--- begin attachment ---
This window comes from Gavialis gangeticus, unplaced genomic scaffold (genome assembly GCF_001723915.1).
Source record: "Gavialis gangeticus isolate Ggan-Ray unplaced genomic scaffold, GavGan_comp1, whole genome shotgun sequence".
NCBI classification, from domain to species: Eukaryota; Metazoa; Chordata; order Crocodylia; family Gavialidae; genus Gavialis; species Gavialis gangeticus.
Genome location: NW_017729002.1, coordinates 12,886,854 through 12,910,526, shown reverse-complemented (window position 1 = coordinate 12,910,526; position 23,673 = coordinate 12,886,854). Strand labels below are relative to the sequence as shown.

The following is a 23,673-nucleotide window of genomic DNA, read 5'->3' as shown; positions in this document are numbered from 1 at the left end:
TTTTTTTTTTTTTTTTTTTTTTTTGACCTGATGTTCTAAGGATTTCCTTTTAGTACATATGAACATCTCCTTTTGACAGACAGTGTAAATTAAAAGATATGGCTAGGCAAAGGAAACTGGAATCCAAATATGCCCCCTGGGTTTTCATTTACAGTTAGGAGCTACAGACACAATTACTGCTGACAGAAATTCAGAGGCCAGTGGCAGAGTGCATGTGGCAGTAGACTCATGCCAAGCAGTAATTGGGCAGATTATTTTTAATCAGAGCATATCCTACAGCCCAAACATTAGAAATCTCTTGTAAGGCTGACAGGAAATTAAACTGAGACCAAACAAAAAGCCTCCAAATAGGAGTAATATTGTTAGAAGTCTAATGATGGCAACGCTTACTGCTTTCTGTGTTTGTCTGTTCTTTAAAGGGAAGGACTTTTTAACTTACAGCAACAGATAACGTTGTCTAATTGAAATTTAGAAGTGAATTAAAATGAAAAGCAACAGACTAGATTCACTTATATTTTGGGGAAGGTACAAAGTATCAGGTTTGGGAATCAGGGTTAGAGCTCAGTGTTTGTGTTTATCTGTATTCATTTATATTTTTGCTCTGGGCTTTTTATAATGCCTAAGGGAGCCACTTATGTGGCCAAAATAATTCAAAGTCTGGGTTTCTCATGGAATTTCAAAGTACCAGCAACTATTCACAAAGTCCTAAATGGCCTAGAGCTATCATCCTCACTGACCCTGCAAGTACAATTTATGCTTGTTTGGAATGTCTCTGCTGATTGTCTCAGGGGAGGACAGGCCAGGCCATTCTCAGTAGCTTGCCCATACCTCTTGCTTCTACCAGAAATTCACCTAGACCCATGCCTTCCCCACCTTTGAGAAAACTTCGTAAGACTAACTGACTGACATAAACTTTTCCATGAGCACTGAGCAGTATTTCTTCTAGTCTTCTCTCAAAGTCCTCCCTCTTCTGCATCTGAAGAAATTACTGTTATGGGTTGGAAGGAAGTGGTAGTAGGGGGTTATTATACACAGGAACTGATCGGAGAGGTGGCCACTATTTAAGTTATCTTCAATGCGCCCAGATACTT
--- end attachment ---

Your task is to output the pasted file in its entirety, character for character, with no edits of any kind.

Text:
This window comes from Gavialis gangeticus, unplaced genomic scaffold (genome assembly GCF_001723915.1).
Source record: "Gavialis gangeticus isolate Ggan-Ray unplaced genomic scaffold, GavGan_comp1, whole genome shotgun sequence".
NCBI classification, from domain to species: Eukaryota; Metazoa; Chordata; order Crocodylia; family Gavialidae; genus Gavialis; species Gavialis gangeticus.
Genome location: NW_017729002.1, coordinates 12,886,854 through 12,910,526, shown reverse-complemented (window position 1 = coordinate 12,910,526; position 23,673 = coordinate 12,886,854). Strand labels below are relative to the sequence as shown.

The following is a 23,673-nucleotide window of genomic DNA, read 5'->3' as shown; positions in this document are numbered from 1 at the left end:
TTTTTTTTTTTTTTTTTTTTTTTTGACCTGATGTTCTAAGGATTTCCTTTTAGTACATATGAACATCTCCTTTTGACAGACAGTGTAAATTAAAAGATATGGCTAGGCAAAGGAAACTGGAATCCAAATATGCCCCCTGGGTTTTCATTTACAGTTAGGAGCTACAGACACAATTACTGCTGACAGAAATTCAGAGGCCAGTGGCAGAGTGCATGTGGCAGTAGACTCATGCCAAGCAGTAATTGGGCAGATTATTTTTAATCAGAGCATATCCTACAGCCCAAACATTAGAAATCTCTTGTAAGGCTGACAGGAAATTAAACTGAGACCAAACAAAAAGCCTCCAAATAGGAGTAATATTGTTAGAAGTCTAATGATGGCAACGCTTACTGCTTTCTGTGTTTGTCTGTTCTTTAAAGGGAAGGACTTTTTAACTTACAGCAACAGATAACGTTGTCTAATTGAAATTTAGAAGTGAATTAAAATGAAAAGCAACAGACTAGATTCACTTATATTTTGGGGAAGGTACAAAGTATCAGGTTTGGGAATCAGGGTTAGAGCTCAGTGTTTGTGTTTATCTGTATTCATTTATATTTTTGCTCTGGGCTTTTTATAATGCCTAAGGGAGCCACTTATGTGGCCAAAATAATTCAAAGTCTGGGTTTCTCATGGAATTTCAAAGTACCAGCAACTATTCACAAAGTCCTAAATGGCCTAGAGCTATCATCCTCACTGACCCTGCAAGTACAATTTATGCTTGTTTGGAATGTCTCTGCTGATTGTCTCAGGGGAGGACAGGCCAGGCCATTCTCAGTAGCTTGCCCATACCTCTTGCTTCTACCAGAAATTCACCTAGACCCATGCCTTCCCCACCTTTGAGAAAACTTCGTAAGACTAACTGACTGACATAAACTTTTCCATGAGCACTGAGCAGTATTTCTTCTAGTCTTCTCTCAAAGTCCTCCCTCTTCTGCATCTGAAGAAATTACTGTTATGGGTTGGAAGGAAGTGGTAGTAGGGGGTTATTATACACAGGAACTGATCGGAGAGGTGGCCACTATTTAAGTTATCTTCAATGCGCCCAGATACTT